A. Andrew Smithers has a paper "Hindsight Value: U.S. Equities" which did a quantitative study at the various metrics and their abilities to foretell the timing of selling a stock. (while Andrew's paper is not publicly available, you can find the essential ideas in the content of a course "Practical History of Financial Markets" posted online, he is one of the authors).
The metrics he looked at and the conclusions are below:
Yield on CD and bonds.
The theory is the lower such yields, the higher stock market returns. The finding? R-square between 0.11 and 0.15. Conclusion: not related at all.
Trailing PE / Forward PE
Compare a stock's current price with last year or next year's earning.
The theory is that the lower the trailing PE or forward PE, the cheaper a stock is. The finding? R-square of 0.22 to 0.25. Conclusion: poor indicators.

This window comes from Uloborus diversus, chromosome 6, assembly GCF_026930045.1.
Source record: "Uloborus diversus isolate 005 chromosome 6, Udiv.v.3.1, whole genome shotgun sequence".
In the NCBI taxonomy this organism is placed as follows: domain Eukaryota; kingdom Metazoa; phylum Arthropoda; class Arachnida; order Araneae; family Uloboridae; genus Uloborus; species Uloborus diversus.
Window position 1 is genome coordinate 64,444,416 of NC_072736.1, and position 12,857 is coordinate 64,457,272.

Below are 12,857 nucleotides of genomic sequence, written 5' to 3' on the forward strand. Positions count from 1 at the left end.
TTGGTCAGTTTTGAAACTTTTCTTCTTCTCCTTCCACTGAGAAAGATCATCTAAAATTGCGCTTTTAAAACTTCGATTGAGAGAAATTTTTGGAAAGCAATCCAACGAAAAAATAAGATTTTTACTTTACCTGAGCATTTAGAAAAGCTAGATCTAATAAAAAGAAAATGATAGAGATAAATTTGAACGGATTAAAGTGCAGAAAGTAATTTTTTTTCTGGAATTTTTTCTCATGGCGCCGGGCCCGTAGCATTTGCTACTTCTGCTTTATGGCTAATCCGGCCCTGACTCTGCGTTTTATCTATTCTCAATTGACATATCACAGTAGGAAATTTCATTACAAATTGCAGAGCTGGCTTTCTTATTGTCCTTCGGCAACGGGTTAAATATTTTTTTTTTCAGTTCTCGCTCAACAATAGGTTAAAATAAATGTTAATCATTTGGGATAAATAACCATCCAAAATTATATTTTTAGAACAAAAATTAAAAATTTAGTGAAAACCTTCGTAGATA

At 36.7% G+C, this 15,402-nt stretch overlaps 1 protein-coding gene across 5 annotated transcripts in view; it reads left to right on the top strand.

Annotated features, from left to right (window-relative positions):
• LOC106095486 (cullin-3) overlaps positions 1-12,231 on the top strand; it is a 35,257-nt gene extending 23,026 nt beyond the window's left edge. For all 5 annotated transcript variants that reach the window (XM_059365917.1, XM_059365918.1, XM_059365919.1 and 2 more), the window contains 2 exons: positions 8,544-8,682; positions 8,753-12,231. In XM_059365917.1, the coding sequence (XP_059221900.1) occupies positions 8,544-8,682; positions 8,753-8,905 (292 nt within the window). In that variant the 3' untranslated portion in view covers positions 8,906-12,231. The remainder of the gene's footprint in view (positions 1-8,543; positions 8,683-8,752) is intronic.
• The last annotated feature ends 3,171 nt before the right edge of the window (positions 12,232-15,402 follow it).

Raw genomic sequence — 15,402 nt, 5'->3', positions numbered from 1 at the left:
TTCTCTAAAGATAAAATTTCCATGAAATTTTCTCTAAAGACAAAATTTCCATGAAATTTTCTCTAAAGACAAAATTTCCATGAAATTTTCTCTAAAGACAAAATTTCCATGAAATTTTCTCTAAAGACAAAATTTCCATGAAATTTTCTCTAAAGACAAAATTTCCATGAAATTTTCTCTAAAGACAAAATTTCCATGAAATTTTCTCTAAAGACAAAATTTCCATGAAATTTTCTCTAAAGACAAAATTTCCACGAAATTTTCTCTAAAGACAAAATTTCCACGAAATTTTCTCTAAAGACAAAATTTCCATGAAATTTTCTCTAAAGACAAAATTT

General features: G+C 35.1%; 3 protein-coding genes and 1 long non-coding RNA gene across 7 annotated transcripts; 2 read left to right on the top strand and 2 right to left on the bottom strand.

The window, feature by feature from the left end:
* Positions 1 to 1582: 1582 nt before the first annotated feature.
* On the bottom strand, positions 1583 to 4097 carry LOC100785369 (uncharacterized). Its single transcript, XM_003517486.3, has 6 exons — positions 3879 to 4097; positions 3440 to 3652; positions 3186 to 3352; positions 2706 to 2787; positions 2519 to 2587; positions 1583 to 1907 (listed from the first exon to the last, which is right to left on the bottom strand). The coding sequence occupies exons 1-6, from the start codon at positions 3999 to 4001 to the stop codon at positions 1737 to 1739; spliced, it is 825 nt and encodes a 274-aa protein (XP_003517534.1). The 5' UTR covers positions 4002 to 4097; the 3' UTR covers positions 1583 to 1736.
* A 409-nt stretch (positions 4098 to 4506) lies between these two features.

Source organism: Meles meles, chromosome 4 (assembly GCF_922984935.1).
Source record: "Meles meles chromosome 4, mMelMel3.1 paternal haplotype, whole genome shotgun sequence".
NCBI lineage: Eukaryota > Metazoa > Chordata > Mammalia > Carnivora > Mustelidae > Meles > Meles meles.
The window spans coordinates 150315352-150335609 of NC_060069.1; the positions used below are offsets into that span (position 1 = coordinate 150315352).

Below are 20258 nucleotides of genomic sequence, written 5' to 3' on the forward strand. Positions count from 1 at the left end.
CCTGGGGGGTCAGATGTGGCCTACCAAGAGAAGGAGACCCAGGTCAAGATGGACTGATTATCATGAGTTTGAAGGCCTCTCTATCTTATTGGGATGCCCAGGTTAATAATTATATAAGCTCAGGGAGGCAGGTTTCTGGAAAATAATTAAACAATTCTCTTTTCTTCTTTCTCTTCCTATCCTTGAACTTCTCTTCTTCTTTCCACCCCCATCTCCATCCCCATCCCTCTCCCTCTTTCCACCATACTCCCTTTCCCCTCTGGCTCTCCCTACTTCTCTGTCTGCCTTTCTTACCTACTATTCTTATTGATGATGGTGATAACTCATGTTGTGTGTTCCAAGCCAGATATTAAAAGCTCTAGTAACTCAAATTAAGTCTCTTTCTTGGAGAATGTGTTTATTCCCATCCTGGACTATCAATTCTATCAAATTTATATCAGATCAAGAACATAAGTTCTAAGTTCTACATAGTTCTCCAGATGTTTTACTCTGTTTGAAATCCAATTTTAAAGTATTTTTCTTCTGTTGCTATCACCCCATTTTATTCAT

Cyclically-Adjusted PE, it compares stock prices to the average earnings of the past decade.
This ratio was popularized by Nobel Laureate Robert Shiller. The finding: R-square of 0.52. Conclusion: OK, but not good.
Compare a stock's current price with the company's net assets (adjusted for inflation). The theory is you can spend the same amount of money either buying all the assets (start from scratch) or buy the company (buy the stocks). If Tobin's q is less than average, then it's time to buy the stock. The finding: R-square 0.79. Conclusion: the best metric we have found so far.
The good news is Tobin's q data is readily available for every investor!
Andrew Smithers also has a book with more detailed explanation on this critical metric - Valuing Wall Street : Protecting Wealth in Turbulent Markets.